GDPR explained: High-risk data
Formal Data Privacy Impact Assessments (DPIAs) are required when using new technologies and for any data deemed “high risk” to the rights and freedoms of individuals.
These include systematic and extensive processing activities, large scale processing of special categories of data or personal data relation to criminal convictions or offences and large-scale, systematic monitoring of public areas (CCTV).
Establishing a risk assessment framework is a wise way of managing data privacy and ensuring compliance. The Information Commissioner's Office (ICO) recommends including a description of the processing operations and purposes, an assessment of the needs of the processing in relation to the purpose and an assessment of the risks and the measures in place to address them.
There are also new data portability rights that allow an individual to transmit their personal data to another controller in a machine readable format. Organisations must also protect individuals' right to be forgotten when their data is no longer relevant or necessary. Procedures should be established to support both these requests.
Data processing policies and practices are another aspect that will require a review, as processors are now subject to GDPR obligations and the requirements of their processing agreement with a controller have been expanded. Internal records must be kept of all data processing activities, with the data tagged and classified.
GDPR explained: What about Brexit?
The implementation of such transformative regulation represents a major challenge for British businesses, augmented by the impact of Britain’s the impending exit from the European Union. Waiting to act would not be wise, particularly as the UK will continue to apply the regulation.
"The approach that we’ve taken in order to maximise the ease with which we can negotiate an uninterrupted and unhindered flow of data is to put GDPR into UK law in full, so in a sense we are matching them rather than asking them to match anything new from the UK," said Hancock. "We’re starting from a position of harmonisation rather than from a position of difference."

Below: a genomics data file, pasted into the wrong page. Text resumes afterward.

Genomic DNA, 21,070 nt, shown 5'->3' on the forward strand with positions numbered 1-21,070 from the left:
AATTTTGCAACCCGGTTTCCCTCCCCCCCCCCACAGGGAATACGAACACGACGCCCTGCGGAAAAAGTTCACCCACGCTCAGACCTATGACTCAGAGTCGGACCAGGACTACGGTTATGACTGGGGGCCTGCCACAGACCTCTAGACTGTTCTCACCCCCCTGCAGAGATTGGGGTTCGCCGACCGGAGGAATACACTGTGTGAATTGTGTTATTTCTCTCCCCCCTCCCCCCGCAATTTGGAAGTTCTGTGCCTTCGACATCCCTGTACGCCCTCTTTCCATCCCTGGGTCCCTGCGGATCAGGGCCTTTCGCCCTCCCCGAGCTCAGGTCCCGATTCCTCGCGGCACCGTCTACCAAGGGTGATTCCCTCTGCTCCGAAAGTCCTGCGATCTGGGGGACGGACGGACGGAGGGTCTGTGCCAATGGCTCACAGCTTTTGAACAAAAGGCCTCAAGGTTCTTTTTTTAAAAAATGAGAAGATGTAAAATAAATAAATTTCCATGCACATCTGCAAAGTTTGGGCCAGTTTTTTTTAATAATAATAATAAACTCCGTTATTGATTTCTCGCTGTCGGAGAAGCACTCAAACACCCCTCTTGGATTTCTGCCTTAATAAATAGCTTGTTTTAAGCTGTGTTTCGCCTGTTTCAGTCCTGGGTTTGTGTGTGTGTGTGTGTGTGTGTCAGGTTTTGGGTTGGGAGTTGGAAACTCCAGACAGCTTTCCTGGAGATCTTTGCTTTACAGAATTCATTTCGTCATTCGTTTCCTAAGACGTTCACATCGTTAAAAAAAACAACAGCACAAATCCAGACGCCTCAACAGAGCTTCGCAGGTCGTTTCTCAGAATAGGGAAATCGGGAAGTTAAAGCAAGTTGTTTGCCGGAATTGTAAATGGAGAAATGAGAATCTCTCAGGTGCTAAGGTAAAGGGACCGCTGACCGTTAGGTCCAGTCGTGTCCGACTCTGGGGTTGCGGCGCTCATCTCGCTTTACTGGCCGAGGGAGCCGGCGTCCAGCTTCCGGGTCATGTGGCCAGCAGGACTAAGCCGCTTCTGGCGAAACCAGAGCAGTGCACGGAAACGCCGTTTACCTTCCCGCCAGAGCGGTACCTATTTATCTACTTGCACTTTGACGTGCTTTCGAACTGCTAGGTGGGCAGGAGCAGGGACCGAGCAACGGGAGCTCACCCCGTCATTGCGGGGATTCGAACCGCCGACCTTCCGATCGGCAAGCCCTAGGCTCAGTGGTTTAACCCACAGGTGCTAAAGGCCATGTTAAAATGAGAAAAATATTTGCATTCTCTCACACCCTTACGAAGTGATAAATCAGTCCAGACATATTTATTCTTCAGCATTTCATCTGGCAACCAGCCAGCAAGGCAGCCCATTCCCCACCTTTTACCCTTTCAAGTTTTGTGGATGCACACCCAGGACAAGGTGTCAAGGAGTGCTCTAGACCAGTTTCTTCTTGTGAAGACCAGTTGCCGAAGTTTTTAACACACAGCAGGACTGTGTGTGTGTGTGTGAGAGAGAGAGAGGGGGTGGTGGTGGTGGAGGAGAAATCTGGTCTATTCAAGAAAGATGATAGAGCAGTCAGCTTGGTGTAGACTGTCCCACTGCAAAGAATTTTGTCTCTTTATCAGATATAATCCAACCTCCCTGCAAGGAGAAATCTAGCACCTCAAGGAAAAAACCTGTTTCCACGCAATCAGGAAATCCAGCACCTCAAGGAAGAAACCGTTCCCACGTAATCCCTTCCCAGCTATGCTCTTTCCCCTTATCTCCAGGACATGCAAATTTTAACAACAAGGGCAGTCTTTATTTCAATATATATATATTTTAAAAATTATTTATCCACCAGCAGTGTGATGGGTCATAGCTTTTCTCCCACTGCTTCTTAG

Non-EU companies still have to comply when the data passes through the EU, even when they have no influence on its direction. The uncertainty will inevitably risk breaches if a comprehensive transitional agreement isn’t in place.
"The UK will become a 'third country' under the data transfer rules in the GDPR," says Alistair Maughan, a partner in the London office of international law firm Morrison & Foerster.
"In this case, personal data can only be exported by a business established in the EU to a third country, such as the UK, if there is an "adequate level of protection" for such data, unless certain conditions have been met.
"This may require businesses to put in place alternative data transfer arrangements for transfers from within the EU to the UK, at least for a period of time while adequacy status is confirmed.”
GDPR explained: Staying positive
The implications of the GDPR may appear overwhelming, but the regulations should have a positive impact on both the public and the organisations responsible for upholding them.
“GDPR also represents an opportunity for organisations to consider data privacy compliance more strategically and holistically, as it becomes key to their data strategy and the digital transformation of their business,” says Bojana Bellamy, president of the CIPL.
With the appropriate planning, policies and staff training, the regulation, organisations can benefit from greater support if the public feel comfortable that their data is being protected, says Information Commissioner Elizabeth Denham.
“I see this as good news for the UK. One of the key drivers for data protection change is the importance and continuing evolution of the digital economy in the UK and around the world. That is why both the ICO and UK government have pushed for reform of the EU law for several years," she wrote in the ICO blog in November.
"The digital economy is primarily built upon the collection and exchange of data, including large amounts of personal data – much of it sensitive. Growth in the digital economy requires public confidence in the protection of this information.”